It is almost impossible to believe that stress and anxiety are not meant to be a part of our daily lives. They are so ingrained into work, school, and family relationships that it seems they’re inevitable. But, not only are they not healthy – they are harmful to your mental and physical health. 

And while anxiety is partially internal and you can’t escape it, especially if you have an anxiety disorder, stress comes and goes in everyone’s life, and we all need to deal with it at some point. So, let’s look at some of the skills we should all have to make sure we’re coping well when life throws some hard times our way.

Take Care of your Body

We might think that stress and anxiety are something that just happens in our heads, but in reality, our bodies are just as involved. When we do feel high levels of stress and anxiety, our body reacts to it through headaches, shaking, etc. The state of our body can also impact how much stress we feel.

Get Enough Sleep

The first on the list is sleep. If you’re running on just a couple hours of sleep, you’ll be tired, more irritative, unable to focus, likely to overthink things, and overall in a bad mood. When we sleep, our bodies and minds rest and recharge, so if you know you’re going to have a busy and potentially stressful day tomorrow, just make sure you get to bed as soon as possible and get a good 8 hours of sleep to feel fresh when you actually go out there to face the world.

Eat a Balanced Diet

Similar to sleep, the fuel we put in our bodies is crucial to how we function. If you’re only eating processed food that is high in sugars and hard for your body to digest, two things will happen: You’ll get blood sugar spikes that will heighten your alertness, and therefore, your anxiety, and then you’ll crash, which will make you stressed out. On top of that, if you can’t properly digest food, you’ll just end up feeling sleepy all day and stressed because you can’t get things done. If you eat a balanced diet, not only will you be properly fueling your body, but you’ll be getting all the necessary nutrients that allow your brain to function properly, such as Omega3 fatty acids.

Cut Back on Caffeine

If you drink a lot of tea or coffee, that might be your source of anxiety. Caffeine affects our body in many ways, and in small doses, it will keep you more alert and help you focus. However, too much of it, and you’ll start feeling jittery, distracted, and anxious. So try to keep your coffee intake on a couple of cups daily. You really don’t need more than that.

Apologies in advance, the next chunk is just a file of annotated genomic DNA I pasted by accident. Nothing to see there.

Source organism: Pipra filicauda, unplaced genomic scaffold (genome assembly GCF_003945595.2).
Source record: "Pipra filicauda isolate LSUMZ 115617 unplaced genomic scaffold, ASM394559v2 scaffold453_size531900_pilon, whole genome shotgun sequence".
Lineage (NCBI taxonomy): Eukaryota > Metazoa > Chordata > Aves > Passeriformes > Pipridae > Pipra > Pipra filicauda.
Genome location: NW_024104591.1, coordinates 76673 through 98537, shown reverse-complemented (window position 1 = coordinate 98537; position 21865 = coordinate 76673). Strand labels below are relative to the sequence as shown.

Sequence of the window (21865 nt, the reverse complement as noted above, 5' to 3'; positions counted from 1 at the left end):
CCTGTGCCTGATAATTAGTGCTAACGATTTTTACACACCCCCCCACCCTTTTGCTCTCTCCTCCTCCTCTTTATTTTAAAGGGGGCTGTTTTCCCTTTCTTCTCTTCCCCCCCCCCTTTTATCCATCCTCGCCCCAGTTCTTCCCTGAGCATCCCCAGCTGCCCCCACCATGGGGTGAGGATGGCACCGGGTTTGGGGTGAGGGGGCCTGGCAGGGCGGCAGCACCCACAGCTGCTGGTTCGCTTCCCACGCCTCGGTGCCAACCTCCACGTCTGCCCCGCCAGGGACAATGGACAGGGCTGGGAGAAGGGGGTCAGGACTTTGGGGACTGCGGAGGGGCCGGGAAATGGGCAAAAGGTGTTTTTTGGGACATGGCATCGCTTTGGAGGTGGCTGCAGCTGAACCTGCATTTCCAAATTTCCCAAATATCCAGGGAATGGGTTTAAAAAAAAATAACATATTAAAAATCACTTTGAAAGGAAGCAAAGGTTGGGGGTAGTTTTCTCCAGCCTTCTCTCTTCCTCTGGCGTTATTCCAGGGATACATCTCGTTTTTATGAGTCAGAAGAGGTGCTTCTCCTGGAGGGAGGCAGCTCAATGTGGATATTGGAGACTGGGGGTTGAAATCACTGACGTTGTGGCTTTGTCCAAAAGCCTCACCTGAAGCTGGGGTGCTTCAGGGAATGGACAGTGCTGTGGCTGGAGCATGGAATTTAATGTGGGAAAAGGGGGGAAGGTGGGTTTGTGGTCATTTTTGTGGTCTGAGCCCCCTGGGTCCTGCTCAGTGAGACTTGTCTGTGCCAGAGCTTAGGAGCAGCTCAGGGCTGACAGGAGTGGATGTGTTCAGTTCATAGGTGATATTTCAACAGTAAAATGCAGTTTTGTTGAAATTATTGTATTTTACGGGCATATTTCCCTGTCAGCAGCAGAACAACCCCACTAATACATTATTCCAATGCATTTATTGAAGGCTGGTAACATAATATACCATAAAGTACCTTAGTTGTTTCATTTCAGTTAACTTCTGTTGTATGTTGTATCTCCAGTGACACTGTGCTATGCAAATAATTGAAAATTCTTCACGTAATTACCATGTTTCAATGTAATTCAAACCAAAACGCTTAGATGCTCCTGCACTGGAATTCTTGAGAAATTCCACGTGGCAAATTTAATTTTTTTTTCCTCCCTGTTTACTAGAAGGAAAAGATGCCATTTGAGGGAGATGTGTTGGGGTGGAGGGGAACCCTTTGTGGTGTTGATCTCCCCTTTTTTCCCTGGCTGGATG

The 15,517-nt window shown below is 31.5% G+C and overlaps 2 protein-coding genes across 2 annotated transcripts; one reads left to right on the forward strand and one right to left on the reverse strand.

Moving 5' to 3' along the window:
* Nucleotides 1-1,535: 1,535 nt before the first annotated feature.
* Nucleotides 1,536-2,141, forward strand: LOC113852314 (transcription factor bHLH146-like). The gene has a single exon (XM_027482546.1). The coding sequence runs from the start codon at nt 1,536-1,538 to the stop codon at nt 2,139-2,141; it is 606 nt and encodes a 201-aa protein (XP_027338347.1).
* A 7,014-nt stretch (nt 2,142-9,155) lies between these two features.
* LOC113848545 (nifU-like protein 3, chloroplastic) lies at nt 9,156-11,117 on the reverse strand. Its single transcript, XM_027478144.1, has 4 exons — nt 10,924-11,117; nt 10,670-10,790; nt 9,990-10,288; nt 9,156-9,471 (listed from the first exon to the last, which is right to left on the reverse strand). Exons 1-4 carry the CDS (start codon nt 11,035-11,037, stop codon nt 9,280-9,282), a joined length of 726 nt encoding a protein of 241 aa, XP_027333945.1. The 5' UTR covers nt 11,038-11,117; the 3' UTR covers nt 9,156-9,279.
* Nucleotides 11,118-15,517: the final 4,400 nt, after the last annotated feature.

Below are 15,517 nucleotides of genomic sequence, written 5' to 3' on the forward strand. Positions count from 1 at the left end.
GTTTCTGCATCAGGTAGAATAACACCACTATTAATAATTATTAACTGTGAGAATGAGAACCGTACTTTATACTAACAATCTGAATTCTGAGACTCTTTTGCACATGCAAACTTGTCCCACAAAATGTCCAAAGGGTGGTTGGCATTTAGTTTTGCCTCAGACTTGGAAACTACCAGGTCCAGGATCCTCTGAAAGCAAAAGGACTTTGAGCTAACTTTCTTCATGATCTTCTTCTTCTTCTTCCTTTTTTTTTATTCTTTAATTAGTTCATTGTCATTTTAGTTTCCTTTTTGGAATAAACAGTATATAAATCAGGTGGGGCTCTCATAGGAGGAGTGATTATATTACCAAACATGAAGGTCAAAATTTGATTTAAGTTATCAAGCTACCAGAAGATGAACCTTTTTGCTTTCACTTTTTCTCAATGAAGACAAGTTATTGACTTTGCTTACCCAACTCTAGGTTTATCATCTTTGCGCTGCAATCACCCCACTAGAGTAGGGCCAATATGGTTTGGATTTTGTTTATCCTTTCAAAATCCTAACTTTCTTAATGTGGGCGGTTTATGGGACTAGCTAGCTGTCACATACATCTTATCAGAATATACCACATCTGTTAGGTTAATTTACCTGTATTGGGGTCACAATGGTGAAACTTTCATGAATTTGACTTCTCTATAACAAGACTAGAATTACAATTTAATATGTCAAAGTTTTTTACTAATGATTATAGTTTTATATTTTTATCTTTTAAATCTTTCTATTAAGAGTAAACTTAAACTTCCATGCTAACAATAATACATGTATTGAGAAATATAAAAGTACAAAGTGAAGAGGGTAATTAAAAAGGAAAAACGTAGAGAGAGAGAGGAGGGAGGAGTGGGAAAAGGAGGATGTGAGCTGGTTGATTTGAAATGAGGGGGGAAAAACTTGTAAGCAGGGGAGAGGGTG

When you Feel Anxious

When you start to feel anxious and stressed out, it’s important to acknowledge those feelings and do something about them. You can’t just ignore them and hope they will go away. You can also consider running anxiety. Click here to know does running help anxiety. But not all coping strategies are good ones, so let’s take a look at a few that will actually do you some good:

Have a Stress Kit

We are all different, and what works for someone else might not work for you, so it’s important that you tailor this to yourself. Think about all the things that usually reduce your stress when you’re in a bad spot. Is it a particular sensation, like smelling something or seeing something? Is it doing something with your hands, like pumping a stress ball, coloring, or writing? Or is it pampering yourself in some way? Think about this and add the things you feel would help you in your stress kit. You can even make a miniature version to take to work or school with you to calm down before you get home.

Take your Time

You can’t just breeze through these emotions – they require you to stop and give them space to be felt and acknowledged. Sometimes, during a busy day, you can’t exactly take half an hour to cool off, but even taking five minutes, changing your surroundings by going outside or into another room and just taking deep breaths will help calm you down. Take deep breaths, and on the exhale, try to hold it for a couple of seconds. This helps your brain calm down and realize that it’s not in fight or flight mode and that it’s okay to relax.

Have a Mantra

Sometimes, just a couple of well-chosen words can put our mind at ease better than any medicine. A mantra that you can repeat to yourself like “I cannot control everything,” “This will pass,” or “Everything will be alright” can help you ground yourself and realize that things aren’t as dire as you thought they were. Try to stay away from the “Live, laugh, love” style of mantras because they are so generic they really can’t help anyone, and find something that is uniquely yours.

Have a Mantra

Don’t Bottle it Up

Just like you need to acknowledge these feelings – you need to share them. Keeping how you’re feeling locked inside your own mind will just make you feel more isolated, alone, and anxious. You can talk to a friend or a loved one, but really the thing that will help you the most is to talk to a licensed therapist. Not only can you freely speak about everything without the fear of hurting the feelings of the people you love, but you’ll be able to get professional tips, help, and perhaps even medication if they deem it necessary.

It’s essential you know that you are not alone in this. Everyone feels these emotions at times, and people will have empathy towards you if you ask for help or some time to cool off. Once you identify what triggers your anxiety and elevates your stress, you can take steps to work on reducing those triggers in your daily life. Still, it’s impossible to avoid stress altogether, so give yourself a break and accept that how you feel is just a part of everyday human existence.